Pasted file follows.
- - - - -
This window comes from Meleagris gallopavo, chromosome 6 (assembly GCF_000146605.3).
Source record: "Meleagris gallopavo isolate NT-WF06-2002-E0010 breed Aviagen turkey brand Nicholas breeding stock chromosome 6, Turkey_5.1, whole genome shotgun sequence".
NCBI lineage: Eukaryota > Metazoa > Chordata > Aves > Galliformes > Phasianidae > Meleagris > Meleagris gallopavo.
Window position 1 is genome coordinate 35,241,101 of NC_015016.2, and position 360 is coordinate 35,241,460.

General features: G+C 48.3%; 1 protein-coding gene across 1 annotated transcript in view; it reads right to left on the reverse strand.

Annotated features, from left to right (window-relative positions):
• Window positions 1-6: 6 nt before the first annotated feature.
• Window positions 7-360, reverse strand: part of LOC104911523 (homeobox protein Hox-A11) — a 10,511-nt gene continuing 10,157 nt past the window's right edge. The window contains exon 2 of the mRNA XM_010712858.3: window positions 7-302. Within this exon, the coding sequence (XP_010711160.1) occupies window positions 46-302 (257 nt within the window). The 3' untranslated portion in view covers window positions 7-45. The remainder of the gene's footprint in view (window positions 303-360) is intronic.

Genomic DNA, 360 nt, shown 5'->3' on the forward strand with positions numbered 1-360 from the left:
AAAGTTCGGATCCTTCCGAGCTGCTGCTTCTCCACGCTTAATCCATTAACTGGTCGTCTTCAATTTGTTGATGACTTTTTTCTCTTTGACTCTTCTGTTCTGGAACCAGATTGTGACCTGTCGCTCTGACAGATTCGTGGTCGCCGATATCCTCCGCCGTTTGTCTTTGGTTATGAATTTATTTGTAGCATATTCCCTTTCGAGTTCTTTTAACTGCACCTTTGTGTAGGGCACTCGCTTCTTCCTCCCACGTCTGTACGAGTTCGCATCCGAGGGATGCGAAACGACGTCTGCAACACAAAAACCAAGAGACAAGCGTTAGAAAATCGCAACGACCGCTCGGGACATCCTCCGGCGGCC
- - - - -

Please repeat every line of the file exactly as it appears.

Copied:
This window comes from Meleagris gallopavo, chromosome 6 (assembly GCF_000146605.3).
Source record: "Meleagris gallopavo isolate NT-WF06-2002-E0010 breed Aviagen turkey brand Nicholas breeding stock chromosome 6, Turkey_5.1, whole genome shotgun sequence".
NCBI lineage: Eukaryota > Metazoa > Chordata > Aves > Galliformes > Phasianidae > Meleagris > Meleagris gallopavo.
Window position 1 is genome coordinate 35,241,101 of NC_015016.2, and position 360 is coordinate 35,241,460.

General features: G+C 48.3%; 1 protein-coding gene across 1 annotated transcript in view; it reads right to left on the reverse strand.

Annotated features, from left to right (window-relative positions):
• Window positions 1-6: 6 nt before the first annotated feature.
• Window positions 7-360, reverse strand: part of LOC104911523 (homeobox protein Hox-A11) — a 10,511-nt gene continuing 10,157 nt past the window's right edge. The window contains exon 2 of the mRNA XM_010712858.3: window positions 7-302. Within this exon, the coding sequence (XP_010711160.1) occupies window positions 46-302 (257 nt within the window). The 3' untranslated portion in view covers window positions 7-45. The remainder of the gene's footprint in view (window positions 303-360) is intronic.

Genomic DNA, 360 nt, shown 5'->3' on the forward strand with positions numbered 1-360 from the left:
AAAGTTCGGATCCTTCCGAGCTGCTGCTTCTCCACGCTTAATCCATTAACTGGTCGTCTTCAATTTGTTGATGACTTTTTTCTCTTTGACTCTTCTGTTCTGGAACCAGATTGTGACCTGTCGCTCTGACAGATTCGTGGTCGCCGATATCCTCCGCCGTTTGTCTTTGGTTATGAATTTATTTGTAGCATATTCCCTTTCGAGTTCTTTTAACTGCACCTTTGTGTAGGGCACTCGCTTCTTCCTCCCACGTCTGTACGAGTTCGCATCCGAGGGATGCGAAACGACGTCTGCAACACAAAAACCAAGAGACAAGCGTTAGAAAATCGCAACGACCGCTCGGGACATCCTCCGGCGGCC